Good point, spot on! Sometimes, however, it's worth pointing out the possible growth areas of the site/s so a well thought out and informed decision can be made.


 3:39 pm on Apr 2, 2009 (gmt 0)

I have sites going back ten years. Each has a handful of pages and they get updated rarely. I'm glad I never went the CMS route because of patches etc. That would have been a ton of extra work neither me or the client would have wanted.

I only have 2 sites out of all of them that now use a CMS but because the sites were only 6 pages it was imported over in a matter of minutes.

I do a fair bit of charity work and I am forever seeing charities asking for a CMS system for a handful of pages that will rarely be updated. When I enquire as to why they need one they never know the answer. They just think they need one because other charities have one.


 4:08 pm on Apr 2, 2009 (gmt 0)

What Swanny said... except for one thing.

Agreeing with Swanny - I would be with you justa if he hadn't specifically said that the sites would be rarely updated.

Personally, I might use a very simple shared PHP include that would do things like update the copyright notice to the current year and some small tasks like that. Possibly, handle very simple templating if I didn't mind all pages looking alike.

>>security issues of patching that many installations each time there's a new version out

No no and no! The reason I suggested WordpressMU and drupal is because you have only *one* installation, and thus one codebase to upgrade, no matter how many sites you have.

Having 100 installations of a CMS to handle 100 small sites is just plain foolhardy. You'll spend so much time on updates that you'll never actually be able to add any content. I would not in a million years recommend that.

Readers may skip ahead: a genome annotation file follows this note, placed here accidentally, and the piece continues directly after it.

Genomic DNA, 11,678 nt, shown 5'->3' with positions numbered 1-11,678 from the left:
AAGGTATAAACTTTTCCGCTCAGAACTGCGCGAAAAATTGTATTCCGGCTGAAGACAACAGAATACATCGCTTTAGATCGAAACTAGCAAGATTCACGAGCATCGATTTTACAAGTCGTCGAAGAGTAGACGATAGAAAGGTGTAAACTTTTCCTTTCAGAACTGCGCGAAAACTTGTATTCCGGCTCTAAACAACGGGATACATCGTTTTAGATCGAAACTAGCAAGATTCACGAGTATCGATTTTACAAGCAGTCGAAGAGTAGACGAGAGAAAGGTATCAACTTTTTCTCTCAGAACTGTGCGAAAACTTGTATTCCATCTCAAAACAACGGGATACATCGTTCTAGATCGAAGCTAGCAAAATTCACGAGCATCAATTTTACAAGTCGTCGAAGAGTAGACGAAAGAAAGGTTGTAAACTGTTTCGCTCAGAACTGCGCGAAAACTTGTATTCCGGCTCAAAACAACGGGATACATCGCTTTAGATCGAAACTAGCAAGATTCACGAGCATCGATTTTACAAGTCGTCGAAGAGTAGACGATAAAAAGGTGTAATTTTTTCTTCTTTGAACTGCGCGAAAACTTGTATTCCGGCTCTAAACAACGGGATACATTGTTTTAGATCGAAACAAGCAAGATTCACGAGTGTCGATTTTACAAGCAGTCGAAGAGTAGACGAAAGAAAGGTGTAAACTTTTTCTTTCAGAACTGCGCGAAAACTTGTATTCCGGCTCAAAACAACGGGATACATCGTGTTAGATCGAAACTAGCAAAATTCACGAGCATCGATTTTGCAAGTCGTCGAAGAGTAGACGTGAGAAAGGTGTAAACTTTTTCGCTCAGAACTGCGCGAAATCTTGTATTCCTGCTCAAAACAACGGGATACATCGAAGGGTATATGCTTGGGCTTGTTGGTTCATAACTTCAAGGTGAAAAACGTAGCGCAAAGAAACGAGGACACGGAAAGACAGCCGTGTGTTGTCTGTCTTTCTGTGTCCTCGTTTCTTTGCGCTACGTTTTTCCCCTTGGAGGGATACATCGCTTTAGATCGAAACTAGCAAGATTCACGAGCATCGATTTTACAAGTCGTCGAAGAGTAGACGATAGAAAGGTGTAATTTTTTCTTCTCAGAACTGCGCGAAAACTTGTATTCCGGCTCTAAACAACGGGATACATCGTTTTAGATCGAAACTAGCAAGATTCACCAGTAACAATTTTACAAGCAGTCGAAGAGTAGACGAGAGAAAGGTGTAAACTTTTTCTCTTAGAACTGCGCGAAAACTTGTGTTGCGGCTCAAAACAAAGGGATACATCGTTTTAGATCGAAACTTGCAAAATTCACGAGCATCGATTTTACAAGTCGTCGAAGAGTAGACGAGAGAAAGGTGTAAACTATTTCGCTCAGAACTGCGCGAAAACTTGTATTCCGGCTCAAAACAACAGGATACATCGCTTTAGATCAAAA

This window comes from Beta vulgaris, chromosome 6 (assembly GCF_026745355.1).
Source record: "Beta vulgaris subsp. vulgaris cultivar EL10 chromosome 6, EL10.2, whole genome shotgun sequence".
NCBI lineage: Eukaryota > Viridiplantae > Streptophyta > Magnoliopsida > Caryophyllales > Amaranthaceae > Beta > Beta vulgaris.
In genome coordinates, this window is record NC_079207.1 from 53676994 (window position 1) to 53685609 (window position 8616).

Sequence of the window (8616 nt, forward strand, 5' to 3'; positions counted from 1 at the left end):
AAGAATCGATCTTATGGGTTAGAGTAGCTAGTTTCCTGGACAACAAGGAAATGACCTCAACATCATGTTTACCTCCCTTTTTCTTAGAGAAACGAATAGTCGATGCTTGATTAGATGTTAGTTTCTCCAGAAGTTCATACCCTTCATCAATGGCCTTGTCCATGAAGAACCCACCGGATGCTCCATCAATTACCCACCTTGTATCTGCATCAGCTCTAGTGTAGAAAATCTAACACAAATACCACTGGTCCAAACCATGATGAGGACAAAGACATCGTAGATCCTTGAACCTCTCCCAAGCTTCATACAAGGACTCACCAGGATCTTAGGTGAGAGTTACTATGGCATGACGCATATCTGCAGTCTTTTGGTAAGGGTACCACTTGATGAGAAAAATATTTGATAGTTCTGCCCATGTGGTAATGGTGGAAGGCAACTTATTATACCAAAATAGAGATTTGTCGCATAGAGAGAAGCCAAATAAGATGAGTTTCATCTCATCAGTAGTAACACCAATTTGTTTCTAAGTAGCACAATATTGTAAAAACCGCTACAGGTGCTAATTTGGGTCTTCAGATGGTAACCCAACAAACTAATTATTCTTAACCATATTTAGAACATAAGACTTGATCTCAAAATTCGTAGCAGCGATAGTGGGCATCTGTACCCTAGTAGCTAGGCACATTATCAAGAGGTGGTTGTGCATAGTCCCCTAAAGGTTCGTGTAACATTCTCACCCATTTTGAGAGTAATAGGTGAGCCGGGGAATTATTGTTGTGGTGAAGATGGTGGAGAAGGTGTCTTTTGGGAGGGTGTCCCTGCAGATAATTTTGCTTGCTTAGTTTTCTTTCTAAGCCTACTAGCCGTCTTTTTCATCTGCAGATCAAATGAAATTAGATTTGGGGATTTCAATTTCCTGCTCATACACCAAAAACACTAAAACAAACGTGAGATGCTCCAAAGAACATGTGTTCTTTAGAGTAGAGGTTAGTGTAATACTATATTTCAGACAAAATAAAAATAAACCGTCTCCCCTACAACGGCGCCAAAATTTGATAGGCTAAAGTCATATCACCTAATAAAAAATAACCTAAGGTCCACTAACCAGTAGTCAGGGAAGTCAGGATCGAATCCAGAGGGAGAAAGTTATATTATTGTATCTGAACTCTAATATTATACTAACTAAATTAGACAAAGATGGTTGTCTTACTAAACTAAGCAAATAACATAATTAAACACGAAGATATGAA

Where I think a CMS is great
- sites with user-generated content
- sites with large teams
- sites with complex features that come off the shelf with CMS ____
- sites with lots and lots of content
- sites that get updated frequently and for which maintaining the navigation would be a hassle.

Note that the last point doesn't simply say "sites that get updated frequently". In many cases, it's easier to just open a page and edit it in a WYSIWYG editor, and then save it. If the frequent updates aren't impacting the navigation and infrastructure in general, then you don't need a CMS to manage the menus and other navigation.


I actually used Drupal or Wordpress for almost everything. Why? Once I have drupal installed for one domain, all I need to do to create a new site is register a domain, point it at the server (so same as if I were building a static site), create a database (30 seconds) and one directory named domain.tld (another minute) and voila! I'm live, themed and ready to start writing. Five minutes to personalize the site in the admin backend, and it looks like a whole new site.


 4:13 pm on Apr 2, 2009 (gmt 0)

Thanks for all the great input. Let me clarify a bit:
Currently we're talking about 50-60 sites, but that number is expected to grow. The sites do not need frequent updates, but I need to have the possibility to grow select sites down the road (adding 100 articles to a site for instance). Currently we're looking in to a custom CMS that's looking fairly promising though somewhat pricey.

So the patching thing sounds troublesome. Would an idea be to use dreamweaver to manage the sites (say 100 static 5 page sites that do not need to be updated on a regular basis), and then if I want to expand the content on one or a few of the site significantly, just move those particular sites to a CMS? Thanks


 4:31 pm on Apr 2, 2009 (gmt 0)

You shouldn't need a custom CMS to get that done, there are plenty of opensource CMS options out there without having to pay anything upfront.

Ergophobe has already mentioned drupal and wordpress but there are a lot more on offer as well.

Get a list of the functionality requirements you have and head over to one of the cms comparison sites to find the best fit.